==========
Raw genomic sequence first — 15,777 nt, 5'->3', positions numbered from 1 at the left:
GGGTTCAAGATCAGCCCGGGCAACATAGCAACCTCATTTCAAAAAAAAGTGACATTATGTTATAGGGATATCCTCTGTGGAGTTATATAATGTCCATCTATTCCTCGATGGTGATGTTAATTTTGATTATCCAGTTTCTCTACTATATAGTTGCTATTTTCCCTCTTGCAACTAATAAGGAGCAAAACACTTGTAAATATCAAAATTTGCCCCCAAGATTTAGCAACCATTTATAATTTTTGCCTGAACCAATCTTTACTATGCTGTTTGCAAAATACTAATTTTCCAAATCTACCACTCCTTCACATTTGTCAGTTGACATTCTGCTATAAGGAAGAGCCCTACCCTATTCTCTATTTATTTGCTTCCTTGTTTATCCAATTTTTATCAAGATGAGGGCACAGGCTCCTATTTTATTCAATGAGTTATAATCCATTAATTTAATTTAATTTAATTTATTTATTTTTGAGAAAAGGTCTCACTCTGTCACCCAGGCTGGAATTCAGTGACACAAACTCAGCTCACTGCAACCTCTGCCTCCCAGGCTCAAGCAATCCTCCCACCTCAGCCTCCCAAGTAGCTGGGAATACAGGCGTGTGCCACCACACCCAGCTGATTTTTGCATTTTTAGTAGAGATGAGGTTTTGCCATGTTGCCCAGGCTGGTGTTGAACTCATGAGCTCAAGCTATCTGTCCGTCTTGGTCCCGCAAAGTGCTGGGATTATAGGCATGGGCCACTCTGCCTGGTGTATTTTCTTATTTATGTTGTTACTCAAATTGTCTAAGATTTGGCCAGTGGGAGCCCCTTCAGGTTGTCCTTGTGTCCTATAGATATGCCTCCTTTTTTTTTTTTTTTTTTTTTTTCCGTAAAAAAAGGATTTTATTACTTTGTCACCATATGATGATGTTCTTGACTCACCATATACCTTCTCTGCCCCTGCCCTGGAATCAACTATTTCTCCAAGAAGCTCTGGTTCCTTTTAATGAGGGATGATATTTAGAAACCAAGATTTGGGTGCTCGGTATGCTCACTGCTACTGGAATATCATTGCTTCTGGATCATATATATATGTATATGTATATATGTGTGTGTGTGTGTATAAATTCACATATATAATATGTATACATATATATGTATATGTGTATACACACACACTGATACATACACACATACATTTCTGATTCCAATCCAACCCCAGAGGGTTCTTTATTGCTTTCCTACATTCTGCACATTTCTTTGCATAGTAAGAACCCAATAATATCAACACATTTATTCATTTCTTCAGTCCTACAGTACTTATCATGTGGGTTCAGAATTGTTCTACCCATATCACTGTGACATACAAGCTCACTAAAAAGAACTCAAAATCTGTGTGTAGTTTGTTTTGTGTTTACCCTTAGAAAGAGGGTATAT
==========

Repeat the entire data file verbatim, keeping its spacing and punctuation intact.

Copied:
Raw genomic sequence first — 15,777 nt, 5'->3', positions numbered from 1 at the left:
GGGTTCAAGATCAGCCCGGGCAACATAGCAACCTCATTTCAAAAAAAAGTGACATTATGTTATAGGGATATCCTCTGTGGAGTTATATAATGTCCATCTATTCCTCGATGGTGATGTTAATTTTGATTATCCAGTTTCTCTACTATATAGTTGCTATTTTCCCTCTTGCAACTAATAAGGAGCAAAACACTTGTAAATATCAAAATTTGCCCCCAAGATTTAGCAACCATTTATAATTTTTGCCTGAACCAATCTTTACTATGCTGTTTGCAAAATACTAATTTTCCAAATCTACCACTCCTTCACATTTGTCAGTTGACATTCTGCTATAAGGAAGAGCCCTACCCTATTCTCTATTTATTTGCTTCCTTGTTTATCCAATTTTTATCAAGATGAGGGCACAGGCTCCTATTTTATTCAATGAGTTATAATCCATTAATTTAATTTAATTTAATTTATTTATTTTTGAGAAAAGGTCTCACTCTGTCACCCAGGCTGGAATTCAGTGACACAAACTCAGCTCACTGCAACCTCTGCCTCCCAGGCTCAAGCAATCCTCCCACCTCAGCCTCCCAAGTAGCTGGGAATACAGGCGTGTGCCACCACACCCAGCTGATTTTTGCATTTTTAGTAGAGATGAGGTTTTGCCATGTTGCCCAGGCTGGTGTTGAACTCATGAGCTCAAGCTATCTGTCCGTCTTGGTCCCGCAAAGTGCTGGGATTATAGGCATGGGCCACTCTGCCTGGTGTATTTTCTTATTTATGTTGTTACTCAAATTGTCTAAGATTTGGCCAGTGGGAGCCCCTTCAGGTTGTCCTTGTGTCCTATAGATATGCCTCCTTTTTTTTTTTTTTTTTTTTTTTCCGTAAAAAAAGGATTTTATTACTTTGTCACCATATGATGATGTTCTTGACTCACCATATACCTTCTCTGCCCCTGCCCTGGAATCAACTATTTCTCCAAGAAGCTCTGGTTCCTTTTAATGAGGGATGATATTTAGAAACCAAGATTTGGGTGCTCGGTATGCTCACTGCTACTGGAATATCATTGCTTCTGGATCATATATATATGTATATGTATATATGTGTGTGTGTGTGTATAAATTCACATATATAATATGTATACATATATATGTATATGTGTATACACACACACTGATACATACACACATACATTTCTGATTCCAATCCAACCCCAGAGGGTTCTTTATTGCTTTCCTACATTCTGCACATTTCTTTGCATAGTAAGAACCCAATAATATCAACACATTTATTCATTTCTTCAGTCCTACAGTACTTATCATGTGGGTTCAGAATTGTTCTACCCATATCACTGTGACATACAAGCTCACTAAAAAGAACTCAAAATCTGTGTGTAGTTTGTTTTGTGTTTACCCTTAGAAAGAGGGTATAT